In support of Anti-Poverty Week (October 14-20) and in partnership with the $35 Food Challenge, a group of Aussie food bloggers have come together to launch an e-cookbook of simple and affordable recipes called ‘The Potluck Club’, at the low price of $5.95. All proceeds from the book are going to Foodbank Australia via The $35 Food Challenge. By purchasing a copy of ‘The Potluck Club’ you will be doing your bit to in the fight against poverty and not only cooking for yourself but cooking for a cause.
The Potluck Club
The Potluck Club is a new ecookbook of simple, affordable recipes that anyone can cook. A fundraising initiative for The $35 Food Challenge, the ebook will be sold to raise money for Foodbank Australia. A collaboration between food bloggers and budding home chefs, we are now seeking submissions for our first issue.
- Submit 1-2 original recipes of 200-300 words and a brief 50 word bio by Tuesday September 4th 2012 to firstname.lastname@example.org or email@example.com
- Submit 1 high resolution photo (minimum height 1000px) per recipe and one avatar (300px square – optional).
Please note: Recipe photos will be cropped to fit our layout and cropped images will be roughly square in shape. With this in mind, please send photos with plenty of space around the food, suitable to be cropped – pre photo-shop photos are fine.
Deadline: Submissions close Tuesday September 4th.
What are we looking for?
We welcome a wide variety of recipe submissions to The Potluck Club, however the emphasis is on affordable food, so steer clear of hard to find or expensive ingredients- no truffle oil, expensive cuts of meat, isreali couscous, purslane, etc.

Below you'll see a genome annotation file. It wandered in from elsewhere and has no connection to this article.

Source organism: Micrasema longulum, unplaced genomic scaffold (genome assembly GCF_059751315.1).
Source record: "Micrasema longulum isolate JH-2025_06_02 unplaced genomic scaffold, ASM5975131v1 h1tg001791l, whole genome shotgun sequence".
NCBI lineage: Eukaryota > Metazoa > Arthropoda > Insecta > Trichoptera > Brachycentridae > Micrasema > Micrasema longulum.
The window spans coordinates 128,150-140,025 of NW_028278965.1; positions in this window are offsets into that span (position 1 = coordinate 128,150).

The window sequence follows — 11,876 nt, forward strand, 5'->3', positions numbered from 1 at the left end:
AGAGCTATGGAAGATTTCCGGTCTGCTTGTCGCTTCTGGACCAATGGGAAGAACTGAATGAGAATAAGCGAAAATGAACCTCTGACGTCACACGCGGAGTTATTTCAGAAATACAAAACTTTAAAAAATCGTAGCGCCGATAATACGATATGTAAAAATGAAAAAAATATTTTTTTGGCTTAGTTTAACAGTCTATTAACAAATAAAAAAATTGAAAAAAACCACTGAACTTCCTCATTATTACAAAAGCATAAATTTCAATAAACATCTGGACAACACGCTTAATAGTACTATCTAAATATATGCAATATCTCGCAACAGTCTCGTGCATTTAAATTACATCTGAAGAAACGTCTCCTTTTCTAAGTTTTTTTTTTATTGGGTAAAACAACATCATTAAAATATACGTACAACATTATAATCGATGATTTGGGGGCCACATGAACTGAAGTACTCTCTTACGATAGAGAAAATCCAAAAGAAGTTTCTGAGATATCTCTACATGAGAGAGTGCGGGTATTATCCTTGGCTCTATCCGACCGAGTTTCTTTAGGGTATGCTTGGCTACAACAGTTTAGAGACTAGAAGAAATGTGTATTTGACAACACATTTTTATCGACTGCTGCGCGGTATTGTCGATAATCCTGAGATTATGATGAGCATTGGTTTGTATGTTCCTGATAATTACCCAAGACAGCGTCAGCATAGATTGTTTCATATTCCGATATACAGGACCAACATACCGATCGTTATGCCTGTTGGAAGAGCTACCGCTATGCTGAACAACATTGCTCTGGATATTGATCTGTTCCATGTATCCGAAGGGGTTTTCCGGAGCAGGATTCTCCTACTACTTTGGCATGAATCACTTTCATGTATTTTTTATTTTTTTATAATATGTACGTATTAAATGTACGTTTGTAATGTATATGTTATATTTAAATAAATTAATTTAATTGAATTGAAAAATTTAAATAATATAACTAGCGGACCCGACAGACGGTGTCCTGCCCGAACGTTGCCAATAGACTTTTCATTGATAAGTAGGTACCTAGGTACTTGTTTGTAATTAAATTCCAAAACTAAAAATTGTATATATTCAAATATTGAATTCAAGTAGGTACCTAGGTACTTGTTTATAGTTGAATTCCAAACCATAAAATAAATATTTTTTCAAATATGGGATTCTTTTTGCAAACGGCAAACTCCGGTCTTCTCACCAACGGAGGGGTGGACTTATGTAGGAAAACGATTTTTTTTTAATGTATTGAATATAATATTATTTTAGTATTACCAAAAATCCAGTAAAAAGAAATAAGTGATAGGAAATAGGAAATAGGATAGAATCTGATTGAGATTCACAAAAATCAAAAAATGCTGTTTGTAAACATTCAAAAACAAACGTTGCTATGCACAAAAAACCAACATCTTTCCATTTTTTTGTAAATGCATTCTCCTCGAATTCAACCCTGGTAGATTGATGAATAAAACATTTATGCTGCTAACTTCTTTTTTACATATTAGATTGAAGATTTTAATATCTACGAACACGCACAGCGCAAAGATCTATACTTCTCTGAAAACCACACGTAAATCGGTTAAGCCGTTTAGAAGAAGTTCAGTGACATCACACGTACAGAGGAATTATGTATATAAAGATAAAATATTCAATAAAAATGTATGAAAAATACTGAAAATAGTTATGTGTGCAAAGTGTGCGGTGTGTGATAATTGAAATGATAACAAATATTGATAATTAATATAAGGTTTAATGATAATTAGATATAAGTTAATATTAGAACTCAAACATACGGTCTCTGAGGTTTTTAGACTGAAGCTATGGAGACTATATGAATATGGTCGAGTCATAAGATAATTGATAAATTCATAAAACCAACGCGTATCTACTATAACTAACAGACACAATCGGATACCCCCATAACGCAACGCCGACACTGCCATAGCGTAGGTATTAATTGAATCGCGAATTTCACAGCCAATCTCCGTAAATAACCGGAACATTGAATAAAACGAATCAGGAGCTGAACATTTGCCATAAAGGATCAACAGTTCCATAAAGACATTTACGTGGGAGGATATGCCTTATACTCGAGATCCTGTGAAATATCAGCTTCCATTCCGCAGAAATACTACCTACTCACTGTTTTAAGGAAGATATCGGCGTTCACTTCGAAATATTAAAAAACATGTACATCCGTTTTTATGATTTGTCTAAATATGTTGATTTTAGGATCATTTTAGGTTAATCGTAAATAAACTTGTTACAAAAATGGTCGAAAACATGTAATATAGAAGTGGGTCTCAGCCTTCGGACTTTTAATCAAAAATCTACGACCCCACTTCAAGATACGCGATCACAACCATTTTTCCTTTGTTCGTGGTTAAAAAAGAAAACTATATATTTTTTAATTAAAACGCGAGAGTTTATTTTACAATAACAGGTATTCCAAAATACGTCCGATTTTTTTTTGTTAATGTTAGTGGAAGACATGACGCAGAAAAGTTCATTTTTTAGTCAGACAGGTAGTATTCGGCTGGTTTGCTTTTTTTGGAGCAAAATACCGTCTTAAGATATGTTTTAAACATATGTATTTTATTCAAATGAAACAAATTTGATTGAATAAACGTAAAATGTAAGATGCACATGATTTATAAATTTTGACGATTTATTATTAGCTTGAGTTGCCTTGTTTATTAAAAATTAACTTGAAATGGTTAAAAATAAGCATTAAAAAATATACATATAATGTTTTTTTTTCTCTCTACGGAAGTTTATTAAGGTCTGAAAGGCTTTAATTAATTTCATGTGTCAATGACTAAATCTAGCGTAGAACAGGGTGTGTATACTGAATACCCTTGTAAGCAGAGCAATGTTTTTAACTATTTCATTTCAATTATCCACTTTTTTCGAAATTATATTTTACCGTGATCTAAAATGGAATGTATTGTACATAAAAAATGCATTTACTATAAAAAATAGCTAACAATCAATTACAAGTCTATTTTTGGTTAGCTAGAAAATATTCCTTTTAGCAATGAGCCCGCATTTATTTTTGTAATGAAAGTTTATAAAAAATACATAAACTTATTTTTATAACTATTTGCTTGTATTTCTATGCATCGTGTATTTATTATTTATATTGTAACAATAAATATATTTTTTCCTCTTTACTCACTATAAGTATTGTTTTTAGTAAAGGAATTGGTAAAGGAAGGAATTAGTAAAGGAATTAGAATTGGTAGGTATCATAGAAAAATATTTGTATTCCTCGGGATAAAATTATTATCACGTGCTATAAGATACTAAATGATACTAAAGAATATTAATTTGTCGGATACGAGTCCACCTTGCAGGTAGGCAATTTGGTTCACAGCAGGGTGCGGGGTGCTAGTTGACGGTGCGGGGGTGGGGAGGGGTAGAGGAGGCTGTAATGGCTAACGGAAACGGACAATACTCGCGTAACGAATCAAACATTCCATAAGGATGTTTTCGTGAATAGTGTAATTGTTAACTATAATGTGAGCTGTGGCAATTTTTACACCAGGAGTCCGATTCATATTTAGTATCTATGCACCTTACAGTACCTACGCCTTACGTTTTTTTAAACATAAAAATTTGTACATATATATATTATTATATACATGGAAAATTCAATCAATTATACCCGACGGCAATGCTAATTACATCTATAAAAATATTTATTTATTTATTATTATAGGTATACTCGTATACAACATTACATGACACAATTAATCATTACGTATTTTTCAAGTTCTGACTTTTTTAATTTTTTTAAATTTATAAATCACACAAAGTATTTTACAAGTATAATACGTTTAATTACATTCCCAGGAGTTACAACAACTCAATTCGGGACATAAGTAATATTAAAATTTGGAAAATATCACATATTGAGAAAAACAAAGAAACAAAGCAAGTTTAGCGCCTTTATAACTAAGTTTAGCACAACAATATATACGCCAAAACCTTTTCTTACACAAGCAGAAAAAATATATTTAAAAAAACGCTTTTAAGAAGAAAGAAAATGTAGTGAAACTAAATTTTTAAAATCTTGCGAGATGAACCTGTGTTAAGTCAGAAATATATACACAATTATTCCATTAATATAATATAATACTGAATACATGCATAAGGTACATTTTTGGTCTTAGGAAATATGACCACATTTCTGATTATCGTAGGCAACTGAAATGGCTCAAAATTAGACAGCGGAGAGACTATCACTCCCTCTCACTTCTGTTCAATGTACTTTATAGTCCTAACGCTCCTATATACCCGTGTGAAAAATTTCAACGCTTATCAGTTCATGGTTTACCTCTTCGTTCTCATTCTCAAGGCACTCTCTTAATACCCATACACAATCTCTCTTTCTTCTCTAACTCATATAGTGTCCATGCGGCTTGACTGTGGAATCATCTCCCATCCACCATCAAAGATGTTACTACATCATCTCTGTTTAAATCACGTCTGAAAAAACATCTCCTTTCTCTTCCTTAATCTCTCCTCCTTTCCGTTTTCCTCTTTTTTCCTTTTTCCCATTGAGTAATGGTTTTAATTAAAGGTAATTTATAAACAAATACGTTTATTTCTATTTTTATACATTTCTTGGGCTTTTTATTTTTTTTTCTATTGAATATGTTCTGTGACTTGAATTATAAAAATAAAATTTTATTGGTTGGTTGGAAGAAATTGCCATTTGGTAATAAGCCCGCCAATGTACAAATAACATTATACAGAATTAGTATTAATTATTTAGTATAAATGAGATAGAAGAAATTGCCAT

We would love anything that is culturally specific or that people might not know how to make (shakshouka, summmer rolls) or really on trend (peanut butter bacon maple hotcakes, easy pulled pork)…while still being relatively inexpensive.
The book will be in 3 sections:
- Share Plates and Sides
- Something Substantial
The fine print:
- You are welcome to submit previously published recipes and images, on the understanding that they are your original work and you retain the rights to them.
- You can submit as many recipes as you like, but we will only publish a maximum of 2 recipes from each contributor. All contributions must be received via email by Saturday September 4th.
- We encourage you to promote The Potluck Club on your own blog and will provide a visual ‘badge’ to link to our online store so that your readers may purchase it.
- As The Potluck Club is a fundraising e-book, with all profits going to Foodbank Australia, submissions will not be paid for, however all recipes will be attributed to you and include your blog url. Your bio and picture will also be included in the ecookbook (submitting a photo of yourself is optional).
- If your photographs do not fit with the ecookbook aesthetic, we reserve the right to re-photograph your dish. We also reserve the right to reformat your recipe/s to fit with our layout.
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Disclaimer:All opinions in this blog are mine, an everyday, real-life person. I do not accept payment for reviews and nor do I write sponsored posts. I do not endorse the content of the comments herein. From time to time I give away products and experiences to my readers, all competitions have completely arbitrary rules, all decisions are final and all prizes awarded as I see fit.